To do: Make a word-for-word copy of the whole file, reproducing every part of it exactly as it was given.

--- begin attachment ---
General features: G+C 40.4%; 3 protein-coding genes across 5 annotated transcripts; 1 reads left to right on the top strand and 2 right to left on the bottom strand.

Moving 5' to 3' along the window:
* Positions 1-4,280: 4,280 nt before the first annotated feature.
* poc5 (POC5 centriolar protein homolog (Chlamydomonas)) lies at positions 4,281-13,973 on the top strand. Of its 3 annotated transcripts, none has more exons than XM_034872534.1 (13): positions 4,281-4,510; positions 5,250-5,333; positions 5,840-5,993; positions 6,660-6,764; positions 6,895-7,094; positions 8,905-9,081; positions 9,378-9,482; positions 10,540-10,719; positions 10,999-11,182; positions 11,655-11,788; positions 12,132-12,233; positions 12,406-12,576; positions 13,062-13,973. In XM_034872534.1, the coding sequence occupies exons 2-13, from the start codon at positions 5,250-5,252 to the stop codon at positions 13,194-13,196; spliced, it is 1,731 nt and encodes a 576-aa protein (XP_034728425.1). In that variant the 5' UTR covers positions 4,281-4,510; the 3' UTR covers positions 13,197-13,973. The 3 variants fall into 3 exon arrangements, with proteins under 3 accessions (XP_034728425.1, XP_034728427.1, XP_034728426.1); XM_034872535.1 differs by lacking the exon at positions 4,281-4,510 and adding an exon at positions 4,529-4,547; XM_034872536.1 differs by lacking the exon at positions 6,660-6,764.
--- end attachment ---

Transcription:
General features: G+C 40.4%; 3 protein-coding genes across 5 annotated transcripts; 1 reads left to right on the top strand and 2 right to left on the bottom strand.

Moving 5' to 3' along the window:
* Positions 1-4,280: 4,280 nt before the first annotated feature.
* poc5 (POC5 centriolar protein homolog (Chlamydomonas)) lies at positions 4,281-13,973 on the top strand. Of its 3 annotated transcripts, none has more exons than XM_034872534.1 (13): positions 4,281-4,510; positions 5,250-5,333; positions 5,840-5,993; positions 6,660-6,764; positions 6,895-7,094; positions 8,905-9,081; positions 9,378-9,482; positions 10,540-10,719; positions 10,999-11,182; positions 11,655-11,788; positions 12,132-12,233; positions 12,406-12,576; positions 13,062-13,973. In XM_034872534.1, the coding sequence occupies exons 2-13, from the start codon at positions 5,250-5,252 to the stop codon at positions 13,194-13,196; spliced, it is 1,731 nt and encodes a 576-aa protein (XP_034728425.1). In that variant the 5' UTR covers positions 4,281-4,510; the 3' UTR covers positions 13,197-13,973. The 3 variants fall into 3 exon arrangements, with proteins under 3 accessions (XP_034728425.1, XP_034728427.1, XP_034728426.1); XM_034872535.1 differs by lacking the exon at positions 4,281-4,510 and adding an exon at positions 4,529-4,547; XM_034872536.1 differs by lacking the exon at positions 6,660-6,764.